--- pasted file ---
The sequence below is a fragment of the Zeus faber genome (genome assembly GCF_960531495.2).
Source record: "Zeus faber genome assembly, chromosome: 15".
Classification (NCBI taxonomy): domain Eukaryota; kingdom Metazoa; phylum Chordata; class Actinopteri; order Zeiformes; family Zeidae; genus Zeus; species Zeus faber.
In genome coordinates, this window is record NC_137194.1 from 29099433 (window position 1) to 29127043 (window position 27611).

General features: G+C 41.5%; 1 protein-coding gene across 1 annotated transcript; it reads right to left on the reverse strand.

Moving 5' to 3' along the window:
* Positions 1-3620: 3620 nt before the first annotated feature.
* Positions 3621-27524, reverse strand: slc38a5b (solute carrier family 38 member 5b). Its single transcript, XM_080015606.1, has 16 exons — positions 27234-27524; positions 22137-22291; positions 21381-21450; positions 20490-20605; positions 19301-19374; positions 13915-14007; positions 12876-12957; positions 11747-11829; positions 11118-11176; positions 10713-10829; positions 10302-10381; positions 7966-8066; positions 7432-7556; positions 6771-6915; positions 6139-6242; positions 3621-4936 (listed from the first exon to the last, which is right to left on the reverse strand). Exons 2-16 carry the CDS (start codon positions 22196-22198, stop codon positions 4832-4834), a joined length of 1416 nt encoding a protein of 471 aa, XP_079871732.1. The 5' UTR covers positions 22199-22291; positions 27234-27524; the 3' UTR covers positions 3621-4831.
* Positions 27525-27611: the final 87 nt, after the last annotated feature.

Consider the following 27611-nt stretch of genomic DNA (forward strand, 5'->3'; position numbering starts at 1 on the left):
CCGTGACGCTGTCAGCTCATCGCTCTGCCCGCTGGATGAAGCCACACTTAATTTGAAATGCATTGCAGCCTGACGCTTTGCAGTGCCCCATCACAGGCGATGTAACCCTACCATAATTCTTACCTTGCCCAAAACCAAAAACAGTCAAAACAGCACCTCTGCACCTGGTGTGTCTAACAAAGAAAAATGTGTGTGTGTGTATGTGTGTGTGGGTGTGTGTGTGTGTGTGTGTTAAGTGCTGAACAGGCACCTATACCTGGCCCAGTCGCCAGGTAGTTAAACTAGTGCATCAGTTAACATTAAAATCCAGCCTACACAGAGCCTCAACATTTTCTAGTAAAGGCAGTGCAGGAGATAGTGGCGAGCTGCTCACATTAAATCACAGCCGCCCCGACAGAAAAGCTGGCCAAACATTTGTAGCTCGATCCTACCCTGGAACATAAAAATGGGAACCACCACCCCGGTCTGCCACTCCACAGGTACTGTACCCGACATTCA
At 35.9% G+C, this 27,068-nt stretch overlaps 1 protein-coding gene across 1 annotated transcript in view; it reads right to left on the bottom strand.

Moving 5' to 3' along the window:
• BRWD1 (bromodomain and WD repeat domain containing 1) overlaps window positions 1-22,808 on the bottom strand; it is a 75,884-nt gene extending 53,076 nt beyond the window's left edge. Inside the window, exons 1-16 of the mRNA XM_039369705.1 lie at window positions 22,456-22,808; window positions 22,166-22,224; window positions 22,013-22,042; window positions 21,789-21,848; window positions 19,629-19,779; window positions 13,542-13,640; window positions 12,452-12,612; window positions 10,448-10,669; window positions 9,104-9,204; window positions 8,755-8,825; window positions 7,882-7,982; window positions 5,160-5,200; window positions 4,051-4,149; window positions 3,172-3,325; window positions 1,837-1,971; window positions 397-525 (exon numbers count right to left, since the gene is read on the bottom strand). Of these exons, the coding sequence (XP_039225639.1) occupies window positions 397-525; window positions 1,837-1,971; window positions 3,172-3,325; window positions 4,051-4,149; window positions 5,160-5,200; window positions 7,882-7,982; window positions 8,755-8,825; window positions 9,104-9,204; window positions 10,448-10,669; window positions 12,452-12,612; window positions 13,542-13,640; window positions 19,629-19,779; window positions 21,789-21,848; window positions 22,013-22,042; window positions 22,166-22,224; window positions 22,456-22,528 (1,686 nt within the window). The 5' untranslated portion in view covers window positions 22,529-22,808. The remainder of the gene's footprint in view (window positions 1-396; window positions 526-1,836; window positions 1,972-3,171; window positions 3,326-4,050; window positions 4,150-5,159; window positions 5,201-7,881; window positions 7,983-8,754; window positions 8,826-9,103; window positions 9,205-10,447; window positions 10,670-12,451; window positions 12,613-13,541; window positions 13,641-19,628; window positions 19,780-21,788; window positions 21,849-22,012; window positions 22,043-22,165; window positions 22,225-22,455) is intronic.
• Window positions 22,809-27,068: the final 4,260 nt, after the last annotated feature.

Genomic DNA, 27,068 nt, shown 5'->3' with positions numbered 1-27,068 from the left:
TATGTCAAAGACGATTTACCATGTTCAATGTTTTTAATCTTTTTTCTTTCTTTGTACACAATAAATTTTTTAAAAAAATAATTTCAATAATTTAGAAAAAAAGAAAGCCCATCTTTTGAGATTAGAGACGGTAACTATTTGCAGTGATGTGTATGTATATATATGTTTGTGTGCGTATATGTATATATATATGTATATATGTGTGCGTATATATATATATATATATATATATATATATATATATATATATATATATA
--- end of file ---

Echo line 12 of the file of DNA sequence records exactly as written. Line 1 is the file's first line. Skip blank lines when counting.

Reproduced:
At 35.9% G+C, this 27,068-nt stretch overlaps 1 protein-coding gene across 1 annotated transcript in view; it reads right to left on the bottom strand.